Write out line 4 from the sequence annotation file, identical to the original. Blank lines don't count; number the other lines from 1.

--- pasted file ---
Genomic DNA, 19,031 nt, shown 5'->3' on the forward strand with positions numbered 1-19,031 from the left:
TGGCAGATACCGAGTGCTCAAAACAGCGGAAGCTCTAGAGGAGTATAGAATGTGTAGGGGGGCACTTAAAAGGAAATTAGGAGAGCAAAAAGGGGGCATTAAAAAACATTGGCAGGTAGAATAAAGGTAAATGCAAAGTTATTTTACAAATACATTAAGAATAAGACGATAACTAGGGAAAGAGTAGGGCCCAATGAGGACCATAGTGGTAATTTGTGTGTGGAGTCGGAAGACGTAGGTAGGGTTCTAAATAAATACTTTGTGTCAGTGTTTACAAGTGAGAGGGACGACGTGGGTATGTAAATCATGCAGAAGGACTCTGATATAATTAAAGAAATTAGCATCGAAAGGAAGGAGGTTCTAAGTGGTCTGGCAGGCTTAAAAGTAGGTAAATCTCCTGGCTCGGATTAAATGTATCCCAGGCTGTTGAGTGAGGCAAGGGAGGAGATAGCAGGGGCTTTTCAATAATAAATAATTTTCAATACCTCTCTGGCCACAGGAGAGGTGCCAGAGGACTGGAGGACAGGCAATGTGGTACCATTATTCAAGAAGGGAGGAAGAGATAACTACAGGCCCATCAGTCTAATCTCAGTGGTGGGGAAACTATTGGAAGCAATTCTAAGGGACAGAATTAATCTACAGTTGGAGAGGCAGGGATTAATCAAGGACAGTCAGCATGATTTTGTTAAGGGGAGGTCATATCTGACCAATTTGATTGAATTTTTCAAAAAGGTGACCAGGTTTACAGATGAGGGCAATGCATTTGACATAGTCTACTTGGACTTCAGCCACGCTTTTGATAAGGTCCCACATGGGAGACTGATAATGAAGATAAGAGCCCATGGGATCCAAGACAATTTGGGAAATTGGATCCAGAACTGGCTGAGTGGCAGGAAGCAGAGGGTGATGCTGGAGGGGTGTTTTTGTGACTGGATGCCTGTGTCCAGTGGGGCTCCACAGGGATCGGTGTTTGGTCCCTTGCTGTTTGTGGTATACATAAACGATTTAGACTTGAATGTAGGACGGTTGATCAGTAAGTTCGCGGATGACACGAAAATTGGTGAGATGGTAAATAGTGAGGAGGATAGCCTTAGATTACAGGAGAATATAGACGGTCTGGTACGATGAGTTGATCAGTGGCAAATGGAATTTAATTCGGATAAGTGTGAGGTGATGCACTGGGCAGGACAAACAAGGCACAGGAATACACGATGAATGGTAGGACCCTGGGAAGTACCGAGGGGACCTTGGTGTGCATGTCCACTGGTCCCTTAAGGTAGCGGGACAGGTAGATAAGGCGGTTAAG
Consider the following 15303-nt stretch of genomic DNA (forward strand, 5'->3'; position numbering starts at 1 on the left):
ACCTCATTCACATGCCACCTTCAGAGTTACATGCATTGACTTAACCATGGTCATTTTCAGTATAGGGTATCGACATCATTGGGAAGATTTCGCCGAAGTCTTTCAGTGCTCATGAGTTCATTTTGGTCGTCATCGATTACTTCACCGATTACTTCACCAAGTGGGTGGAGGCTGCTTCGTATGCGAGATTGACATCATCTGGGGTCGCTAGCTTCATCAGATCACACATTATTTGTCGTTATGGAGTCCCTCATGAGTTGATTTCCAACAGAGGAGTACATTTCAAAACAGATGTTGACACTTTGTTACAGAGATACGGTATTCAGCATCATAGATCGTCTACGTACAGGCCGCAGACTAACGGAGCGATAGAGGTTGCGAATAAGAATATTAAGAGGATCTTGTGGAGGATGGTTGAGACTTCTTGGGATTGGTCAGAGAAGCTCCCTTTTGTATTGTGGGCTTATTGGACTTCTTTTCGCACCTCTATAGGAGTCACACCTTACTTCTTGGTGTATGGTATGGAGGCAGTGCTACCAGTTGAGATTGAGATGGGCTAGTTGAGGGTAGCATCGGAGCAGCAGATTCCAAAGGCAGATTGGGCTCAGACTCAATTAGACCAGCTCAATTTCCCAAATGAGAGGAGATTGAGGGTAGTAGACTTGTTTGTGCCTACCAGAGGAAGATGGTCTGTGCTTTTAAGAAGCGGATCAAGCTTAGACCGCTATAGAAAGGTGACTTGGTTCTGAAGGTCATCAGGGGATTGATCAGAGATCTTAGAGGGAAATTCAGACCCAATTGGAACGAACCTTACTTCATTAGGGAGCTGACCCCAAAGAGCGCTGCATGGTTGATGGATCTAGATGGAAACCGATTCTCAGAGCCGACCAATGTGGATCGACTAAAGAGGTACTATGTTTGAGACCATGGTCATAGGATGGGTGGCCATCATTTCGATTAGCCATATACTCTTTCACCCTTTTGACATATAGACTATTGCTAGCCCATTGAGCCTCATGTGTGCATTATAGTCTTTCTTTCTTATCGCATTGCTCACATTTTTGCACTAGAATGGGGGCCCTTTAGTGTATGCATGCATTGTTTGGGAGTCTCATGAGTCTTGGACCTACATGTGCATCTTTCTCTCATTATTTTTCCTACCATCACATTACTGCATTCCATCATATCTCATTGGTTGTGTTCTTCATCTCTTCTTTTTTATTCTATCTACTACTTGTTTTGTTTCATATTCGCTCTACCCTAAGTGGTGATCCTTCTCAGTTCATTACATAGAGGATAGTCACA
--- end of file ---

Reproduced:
ACCTCATTCACATGCCACCTTCAGAGTTACATGCATTGACTTAACCATGGTCATTTTCAGTATAGGGTATCGACATCATTGGGAAGATTTCGCCGAAGTCTTTCAGTGCTCATGAGTTCATTTTGGTCGTCATCGATTACTTCACCGATTACTTCACCAAGTGGGTGGAGGCTGCTTCGTATGCGAGATTGACATCATCTGGGGTCGCTAGCTTCATCAGATCACACATTATTTGTCGTTATGGAGTCCCTCATGAGTTGATTTCCAACAGAGGAGTACATTTCAAAACAGATGTTGACACTTTGTTACAGAGATACGGTATTCAGCATCATAGATCGTCTACGTACAGGCCGCAGACTAACGGAGCGATAGAGGTTGCGAATAAGAATATTAAGAGGATCTTGTGGAGGATGGTTGAGACTTCTTGGGATTGGTCAGAGAAGCTCCCTTTTGTATTGTGGGCTTATTGGACTTCTTTTCGCACCTCTATAGGAGTCACACCTTACTTCTTGGTGTATGGTATGGAGGCAGTGCTACCAGTTGAGATTGAGATGGGCTAGTTGAGGGTAGCATCGGAGCAGCAGATTCCAAAGGCAGATTGGGCTCAGACTCAATTAGACCAGCTCAATTTCCCAAATGAGAGGAGATTGAGGGTAGTAGACTTGTTTGTGCCTACCAGAGGAAGATGGTCTGTGCTTTTAAGAAGCGGATCAAGCTTAGACCGCTATAGAAAGGTGACTTGGTTCTGAAGGTCATCAGGGGATTGATCAGAGATCTTAGAGGGAAATTCAGACCCAATTGGAACGAACCTTACTTCATTAGGGAGCTGACCCCAAAGAGCGCTGCATGGTTGATGGATCTAGATGGAAACCGATTCTCAGAGCCGACCAATGTGGATCGACTAAAGAGGTACTATGTTTGAGACCATGGTCATAGGATGGGTGGCCATCATTTCGATTAGCCATATACTCTTTCACCCTTTTGACATATAGACTATTGCTAGCCCATTGAGCCTCATGTGTGCATTATAGTCTTTCTTTCTTATCGCATTGCTCACATTTTTGCACTAGAATGGGGGCCCTTTAGTGTATGCATGCATTGTTTGGGAGTCTCATGAGTCTTGGACCTACATGTGCATCTTTCTCTCATTATTTTTCCTACCATCACATTACTGCATTCCATCATATCTCATTGGTTGTGTTCTTCATCTCTTCTTTTTTATTCTATCTACTACTTGTTTTGTTTCATATTCGCTCTACCCTAAGTGGTGATCCTTCTCAGTTCATTACATAGAGGATAGTCACA